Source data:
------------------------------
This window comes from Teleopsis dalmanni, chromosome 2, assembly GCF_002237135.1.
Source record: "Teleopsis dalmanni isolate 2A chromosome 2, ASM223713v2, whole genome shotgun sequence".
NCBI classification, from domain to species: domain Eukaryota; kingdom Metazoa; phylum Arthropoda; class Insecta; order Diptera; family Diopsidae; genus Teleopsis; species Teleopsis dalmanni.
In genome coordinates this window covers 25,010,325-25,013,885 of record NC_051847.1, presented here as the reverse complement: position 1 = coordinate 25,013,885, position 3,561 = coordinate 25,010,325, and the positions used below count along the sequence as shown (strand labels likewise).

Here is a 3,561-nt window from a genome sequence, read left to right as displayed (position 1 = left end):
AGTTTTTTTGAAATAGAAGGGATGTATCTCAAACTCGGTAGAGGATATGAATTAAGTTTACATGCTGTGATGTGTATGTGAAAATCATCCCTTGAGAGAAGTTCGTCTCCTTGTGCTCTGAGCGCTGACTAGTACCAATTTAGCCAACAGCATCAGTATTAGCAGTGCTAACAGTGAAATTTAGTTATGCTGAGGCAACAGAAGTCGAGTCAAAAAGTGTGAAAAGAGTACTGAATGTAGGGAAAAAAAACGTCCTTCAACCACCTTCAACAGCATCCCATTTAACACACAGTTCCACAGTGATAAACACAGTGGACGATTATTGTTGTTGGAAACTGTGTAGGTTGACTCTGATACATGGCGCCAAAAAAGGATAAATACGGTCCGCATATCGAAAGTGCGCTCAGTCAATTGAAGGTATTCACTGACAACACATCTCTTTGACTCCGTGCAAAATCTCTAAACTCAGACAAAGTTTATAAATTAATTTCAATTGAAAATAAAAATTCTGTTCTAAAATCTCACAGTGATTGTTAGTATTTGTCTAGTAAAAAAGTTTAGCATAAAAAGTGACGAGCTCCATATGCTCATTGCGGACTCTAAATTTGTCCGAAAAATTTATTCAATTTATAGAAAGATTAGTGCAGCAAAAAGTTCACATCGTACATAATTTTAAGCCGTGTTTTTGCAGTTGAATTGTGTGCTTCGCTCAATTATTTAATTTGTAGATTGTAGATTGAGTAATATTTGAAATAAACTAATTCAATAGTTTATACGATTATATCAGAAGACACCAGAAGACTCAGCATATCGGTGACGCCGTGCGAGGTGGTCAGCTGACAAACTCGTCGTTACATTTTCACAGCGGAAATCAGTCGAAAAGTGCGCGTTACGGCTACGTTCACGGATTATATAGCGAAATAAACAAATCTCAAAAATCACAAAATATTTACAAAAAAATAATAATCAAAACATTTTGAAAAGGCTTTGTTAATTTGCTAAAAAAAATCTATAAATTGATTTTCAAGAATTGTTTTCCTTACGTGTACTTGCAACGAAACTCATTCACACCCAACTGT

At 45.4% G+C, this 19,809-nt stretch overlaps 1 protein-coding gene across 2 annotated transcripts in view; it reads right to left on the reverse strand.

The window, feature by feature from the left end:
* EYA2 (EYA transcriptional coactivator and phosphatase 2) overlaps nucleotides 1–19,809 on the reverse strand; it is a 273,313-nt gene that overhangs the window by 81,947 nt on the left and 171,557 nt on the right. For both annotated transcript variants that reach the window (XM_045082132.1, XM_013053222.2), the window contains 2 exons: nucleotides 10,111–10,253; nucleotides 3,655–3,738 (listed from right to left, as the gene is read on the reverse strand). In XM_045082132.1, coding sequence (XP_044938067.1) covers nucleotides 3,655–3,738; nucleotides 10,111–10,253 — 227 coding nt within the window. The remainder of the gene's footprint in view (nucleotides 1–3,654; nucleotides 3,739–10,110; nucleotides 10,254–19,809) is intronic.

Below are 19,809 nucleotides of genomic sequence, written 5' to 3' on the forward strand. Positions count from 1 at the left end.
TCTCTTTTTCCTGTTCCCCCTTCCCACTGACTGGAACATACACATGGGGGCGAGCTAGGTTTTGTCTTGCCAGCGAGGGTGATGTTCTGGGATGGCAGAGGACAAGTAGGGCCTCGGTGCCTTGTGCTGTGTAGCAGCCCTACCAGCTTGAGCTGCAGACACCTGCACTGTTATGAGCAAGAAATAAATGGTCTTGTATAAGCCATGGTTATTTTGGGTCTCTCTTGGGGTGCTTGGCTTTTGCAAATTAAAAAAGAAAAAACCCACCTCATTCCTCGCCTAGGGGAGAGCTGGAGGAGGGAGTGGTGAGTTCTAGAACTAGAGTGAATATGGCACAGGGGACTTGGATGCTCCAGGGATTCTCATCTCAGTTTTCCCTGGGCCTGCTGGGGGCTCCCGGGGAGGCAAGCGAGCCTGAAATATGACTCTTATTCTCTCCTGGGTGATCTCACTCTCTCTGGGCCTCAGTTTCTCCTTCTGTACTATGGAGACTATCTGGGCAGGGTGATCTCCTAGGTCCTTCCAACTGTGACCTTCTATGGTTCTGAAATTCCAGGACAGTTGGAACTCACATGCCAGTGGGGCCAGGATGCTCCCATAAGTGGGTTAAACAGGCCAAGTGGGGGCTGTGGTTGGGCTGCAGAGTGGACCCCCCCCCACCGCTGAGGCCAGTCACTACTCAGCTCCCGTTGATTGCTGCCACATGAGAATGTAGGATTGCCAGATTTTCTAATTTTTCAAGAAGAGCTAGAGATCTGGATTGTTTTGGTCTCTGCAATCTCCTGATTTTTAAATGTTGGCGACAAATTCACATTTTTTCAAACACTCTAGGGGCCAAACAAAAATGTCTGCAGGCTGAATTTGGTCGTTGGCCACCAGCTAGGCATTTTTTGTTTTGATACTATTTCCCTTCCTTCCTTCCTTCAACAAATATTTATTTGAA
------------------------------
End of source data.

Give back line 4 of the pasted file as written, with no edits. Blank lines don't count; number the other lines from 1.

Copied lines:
In genome coordinates this window covers 25,010,325-25,013,885 of record NC_051847.1, presented here as the reverse complement: position 1 = coordinate 25,013,885, position 3,561 = coordinate 25,010,325, and the positions used below count along the sequence as shown (strand labels likewise).